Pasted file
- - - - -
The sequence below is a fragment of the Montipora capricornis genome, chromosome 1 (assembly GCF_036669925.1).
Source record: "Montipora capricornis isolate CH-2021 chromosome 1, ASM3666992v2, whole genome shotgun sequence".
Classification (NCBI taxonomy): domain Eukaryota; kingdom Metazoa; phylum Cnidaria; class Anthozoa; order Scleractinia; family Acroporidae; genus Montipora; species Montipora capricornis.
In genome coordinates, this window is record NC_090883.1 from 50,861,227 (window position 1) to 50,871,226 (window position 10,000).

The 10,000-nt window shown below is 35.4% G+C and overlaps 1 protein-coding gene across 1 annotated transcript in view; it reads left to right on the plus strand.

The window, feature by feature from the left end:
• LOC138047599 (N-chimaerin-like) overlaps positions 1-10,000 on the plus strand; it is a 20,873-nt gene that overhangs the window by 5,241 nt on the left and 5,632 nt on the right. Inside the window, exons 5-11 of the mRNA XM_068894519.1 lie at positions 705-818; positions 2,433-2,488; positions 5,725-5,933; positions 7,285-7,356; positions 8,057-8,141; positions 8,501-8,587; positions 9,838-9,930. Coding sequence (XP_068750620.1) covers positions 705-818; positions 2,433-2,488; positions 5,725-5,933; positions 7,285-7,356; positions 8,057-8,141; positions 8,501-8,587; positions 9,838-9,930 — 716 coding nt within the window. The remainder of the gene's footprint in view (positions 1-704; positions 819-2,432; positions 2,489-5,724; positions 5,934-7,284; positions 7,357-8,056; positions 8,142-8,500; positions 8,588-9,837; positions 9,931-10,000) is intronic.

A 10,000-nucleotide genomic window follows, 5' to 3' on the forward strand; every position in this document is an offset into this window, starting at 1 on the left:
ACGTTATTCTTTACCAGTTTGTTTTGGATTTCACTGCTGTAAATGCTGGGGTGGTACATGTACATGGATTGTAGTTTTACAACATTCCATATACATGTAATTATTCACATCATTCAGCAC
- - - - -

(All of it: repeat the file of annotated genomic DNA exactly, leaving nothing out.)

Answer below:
The sequence below is a fragment of the Montipora capricornis genome, chromosome 1 (assembly GCF_036669925.1).
Source record: "Montipora capricornis isolate CH-2021 chromosome 1, ASM3666992v2, whole genome shotgun sequence".
Classification (NCBI taxonomy): domain Eukaryota; kingdom Metazoa; phylum Cnidaria; class Anthozoa; order Scleractinia; family Acroporidae; genus Montipora; species Montipora capricornis.
In genome coordinates, this window is record NC_090883.1 from 50,861,227 (window position 1) to 50,871,226 (window position 10,000).

The 10,000-nt window shown below is 35.4% G+C and overlaps 1 protein-coding gene across 1 annotated transcript in view; it reads left to right on the plus strand.

The window, feature by feature from the left end:
• LOC138047599 (N-chimaerin-like) overlaps positions 1-10,000 on the plus strand; it is a 20,873-nt gene that overhangs the window by 5,241 nt on the left and 5,632 nt on the right. Inside the window, exons 5-11 of the mRNA XM_068894519.1 lie at positions 705-818; positions 2,433-2,488; positions 5,725-5,933; positions 7,285-7,356; positions 8,057-8,141; positions 8,501-8,587; positions 9,838-9,930. Coding sequence (XP_068750620.1) covers positions 705-818; positions 2,433-2,488; positions 5,725-5,933; positions 7,285-7,356; positions 8,057-8,141; positions 8,501-8,587; positions 9,838-9,930 — 716 coding nt within the window. The remainder of the gene's footprint in view (positions 1-704; positions 819-2,432; positions 2,489-5,724; positions 5,934-7,284; positions 7,357-8,056; positions 8,142-8,500; positions 8,588-9,837; positions 9,931-10,000) is intronic.

A 10,000-nucleotide genomic window follows, 5' to 3' on the forward strand; every position in this document is an offset into this window, starting at 1 on the left:
ACGTTATTCTTTACCAGTTTGTTTTGGATTTCACTGCTGTAAATGCTGGGGTGGTACATGTACATGGATTGTAGTTTTACAACATTCCATATACATGTAATTATTCACATCATTCAGCAC